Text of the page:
Every couple of weeks, I will I will take larger items that need to be laundered to our local laundromat. It is only about 5 minutes away by car. Our prewar brownstone does not offer the best laundry units, and doing multiple flights of stairs for minimal return on energy input (my laundry) doesn’t inspire me on a Sunday afternoon.

Sitting in the laundromat, I started to muse about the economics of these instituions. A short search brought this, courtesy of the Coin Laundry Association (yes, you read that right):

Coin laundries thrive in periods of both growth and recession. During periods of recession, when home ownership decreases, the self-service laundry market expands as more people are unable to afford to repair, replace or purchase new washers and dryers, or as they move to apartment housing with inadequate or nonexistent laundry facilities. The market size grows proportionately to the increase in population. The public will always need this basic health service – people always need to wash clothes!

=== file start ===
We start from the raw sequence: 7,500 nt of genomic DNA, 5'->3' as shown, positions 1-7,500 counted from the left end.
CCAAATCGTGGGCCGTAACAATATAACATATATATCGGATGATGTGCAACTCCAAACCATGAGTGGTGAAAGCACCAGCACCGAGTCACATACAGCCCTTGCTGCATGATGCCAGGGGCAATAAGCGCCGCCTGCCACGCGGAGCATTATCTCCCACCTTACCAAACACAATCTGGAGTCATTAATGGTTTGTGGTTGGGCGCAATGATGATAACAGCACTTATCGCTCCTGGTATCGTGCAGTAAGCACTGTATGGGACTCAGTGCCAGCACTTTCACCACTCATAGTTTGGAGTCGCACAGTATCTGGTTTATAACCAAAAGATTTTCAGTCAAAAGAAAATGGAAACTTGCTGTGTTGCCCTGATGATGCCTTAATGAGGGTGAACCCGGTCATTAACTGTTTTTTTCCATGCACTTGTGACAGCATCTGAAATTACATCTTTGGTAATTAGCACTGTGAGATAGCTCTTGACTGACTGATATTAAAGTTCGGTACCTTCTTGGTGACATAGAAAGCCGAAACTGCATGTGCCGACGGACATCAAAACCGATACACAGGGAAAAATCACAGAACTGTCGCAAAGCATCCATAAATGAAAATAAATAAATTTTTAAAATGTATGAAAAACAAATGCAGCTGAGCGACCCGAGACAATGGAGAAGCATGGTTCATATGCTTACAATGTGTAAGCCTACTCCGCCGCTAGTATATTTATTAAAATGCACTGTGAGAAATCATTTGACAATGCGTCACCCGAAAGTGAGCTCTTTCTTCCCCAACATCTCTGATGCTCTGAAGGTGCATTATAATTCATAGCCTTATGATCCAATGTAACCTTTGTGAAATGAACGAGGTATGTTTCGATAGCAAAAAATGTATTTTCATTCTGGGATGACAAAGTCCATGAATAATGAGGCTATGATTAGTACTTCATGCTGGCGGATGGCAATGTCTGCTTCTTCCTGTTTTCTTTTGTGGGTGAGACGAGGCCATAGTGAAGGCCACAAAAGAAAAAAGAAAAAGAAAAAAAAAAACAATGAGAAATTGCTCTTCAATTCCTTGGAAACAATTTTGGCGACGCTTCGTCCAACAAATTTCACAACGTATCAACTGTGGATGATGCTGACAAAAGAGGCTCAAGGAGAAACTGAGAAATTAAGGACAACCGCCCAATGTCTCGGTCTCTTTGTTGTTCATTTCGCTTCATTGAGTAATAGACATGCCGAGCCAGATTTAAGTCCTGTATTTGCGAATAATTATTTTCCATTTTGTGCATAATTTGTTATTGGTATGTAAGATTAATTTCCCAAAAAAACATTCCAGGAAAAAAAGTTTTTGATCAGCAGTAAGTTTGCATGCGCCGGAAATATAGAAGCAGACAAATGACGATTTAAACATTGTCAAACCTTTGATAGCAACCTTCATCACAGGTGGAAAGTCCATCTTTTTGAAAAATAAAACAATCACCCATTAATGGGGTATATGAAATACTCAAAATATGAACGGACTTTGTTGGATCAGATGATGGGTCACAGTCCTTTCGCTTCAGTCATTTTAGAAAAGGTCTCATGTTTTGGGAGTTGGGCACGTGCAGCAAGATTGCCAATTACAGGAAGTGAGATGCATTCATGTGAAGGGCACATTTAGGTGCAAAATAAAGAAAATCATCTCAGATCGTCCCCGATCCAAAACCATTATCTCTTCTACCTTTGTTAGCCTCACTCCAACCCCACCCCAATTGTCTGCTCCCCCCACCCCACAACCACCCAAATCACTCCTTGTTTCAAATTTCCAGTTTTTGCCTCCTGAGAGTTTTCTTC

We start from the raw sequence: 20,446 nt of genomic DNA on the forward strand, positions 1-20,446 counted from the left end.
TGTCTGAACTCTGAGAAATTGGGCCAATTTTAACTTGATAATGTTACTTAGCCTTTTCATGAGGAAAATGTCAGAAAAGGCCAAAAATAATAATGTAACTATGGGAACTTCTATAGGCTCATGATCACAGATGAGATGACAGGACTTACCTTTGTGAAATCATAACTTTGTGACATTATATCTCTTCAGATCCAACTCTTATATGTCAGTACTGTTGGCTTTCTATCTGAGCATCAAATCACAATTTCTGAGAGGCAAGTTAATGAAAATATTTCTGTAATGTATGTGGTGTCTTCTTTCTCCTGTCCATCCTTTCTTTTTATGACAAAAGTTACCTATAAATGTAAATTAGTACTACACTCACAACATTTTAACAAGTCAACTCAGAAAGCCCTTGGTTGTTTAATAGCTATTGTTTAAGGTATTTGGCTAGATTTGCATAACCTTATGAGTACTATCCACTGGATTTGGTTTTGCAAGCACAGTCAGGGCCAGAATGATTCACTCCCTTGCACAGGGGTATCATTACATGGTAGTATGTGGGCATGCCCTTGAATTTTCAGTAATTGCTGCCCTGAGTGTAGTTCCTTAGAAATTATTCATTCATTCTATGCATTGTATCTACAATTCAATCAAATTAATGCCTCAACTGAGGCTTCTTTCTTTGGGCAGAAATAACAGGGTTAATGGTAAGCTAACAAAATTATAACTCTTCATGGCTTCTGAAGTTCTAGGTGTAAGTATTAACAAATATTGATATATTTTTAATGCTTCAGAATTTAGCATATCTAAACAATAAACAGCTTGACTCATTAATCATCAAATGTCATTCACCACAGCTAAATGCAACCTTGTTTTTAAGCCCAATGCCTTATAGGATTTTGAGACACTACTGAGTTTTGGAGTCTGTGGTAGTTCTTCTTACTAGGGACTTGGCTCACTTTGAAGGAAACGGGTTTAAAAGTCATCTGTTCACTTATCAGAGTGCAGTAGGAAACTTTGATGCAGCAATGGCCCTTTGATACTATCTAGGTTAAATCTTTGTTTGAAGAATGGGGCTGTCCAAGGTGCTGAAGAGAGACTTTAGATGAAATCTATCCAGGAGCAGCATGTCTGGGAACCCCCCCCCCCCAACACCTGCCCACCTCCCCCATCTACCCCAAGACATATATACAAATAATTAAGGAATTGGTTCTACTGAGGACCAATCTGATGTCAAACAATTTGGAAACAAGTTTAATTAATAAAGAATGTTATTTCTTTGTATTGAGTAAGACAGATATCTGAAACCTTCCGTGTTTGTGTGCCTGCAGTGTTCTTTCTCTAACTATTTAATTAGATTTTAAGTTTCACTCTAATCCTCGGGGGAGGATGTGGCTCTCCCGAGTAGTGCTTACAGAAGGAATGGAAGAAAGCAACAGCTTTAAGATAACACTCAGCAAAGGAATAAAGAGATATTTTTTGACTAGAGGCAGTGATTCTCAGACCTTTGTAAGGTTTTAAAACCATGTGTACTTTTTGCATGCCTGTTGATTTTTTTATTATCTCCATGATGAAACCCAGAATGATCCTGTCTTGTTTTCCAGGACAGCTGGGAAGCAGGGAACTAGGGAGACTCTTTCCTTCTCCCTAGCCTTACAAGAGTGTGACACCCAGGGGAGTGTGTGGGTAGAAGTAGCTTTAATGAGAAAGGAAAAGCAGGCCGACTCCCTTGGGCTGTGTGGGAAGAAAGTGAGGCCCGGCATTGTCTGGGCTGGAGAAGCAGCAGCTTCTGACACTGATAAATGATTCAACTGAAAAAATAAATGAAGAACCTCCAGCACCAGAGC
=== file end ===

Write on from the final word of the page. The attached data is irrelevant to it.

Spend ten minutes in your local laundromat and you are likely to see an interesting cross segment of society. Generally, these laundromats in the area closest to you would reflect the demographics of your area. The laundromat closest to me (under two miles) is mainly a reflection of urban professionals and older working class whites.

However, there is another laundromat to my east, about 10 minutes away in a poorly constructed part of the city. That area tends to be predominantly filled with the working-poor or government assisted housing. This laundromat is also close to several intersecting general transit lines.

I find examples like the two laundromats to be topics that society should spend some time investigating more. When we speak about class in America, check your local laundromat. They’re a better economic indicator than restaurants or shopping malls because laundromats are unglamorous. They are the masses toiling to clean and launder clothes in the same way that has been for years and performing a perfunctory task which has (in essence) remained unchanged for a century.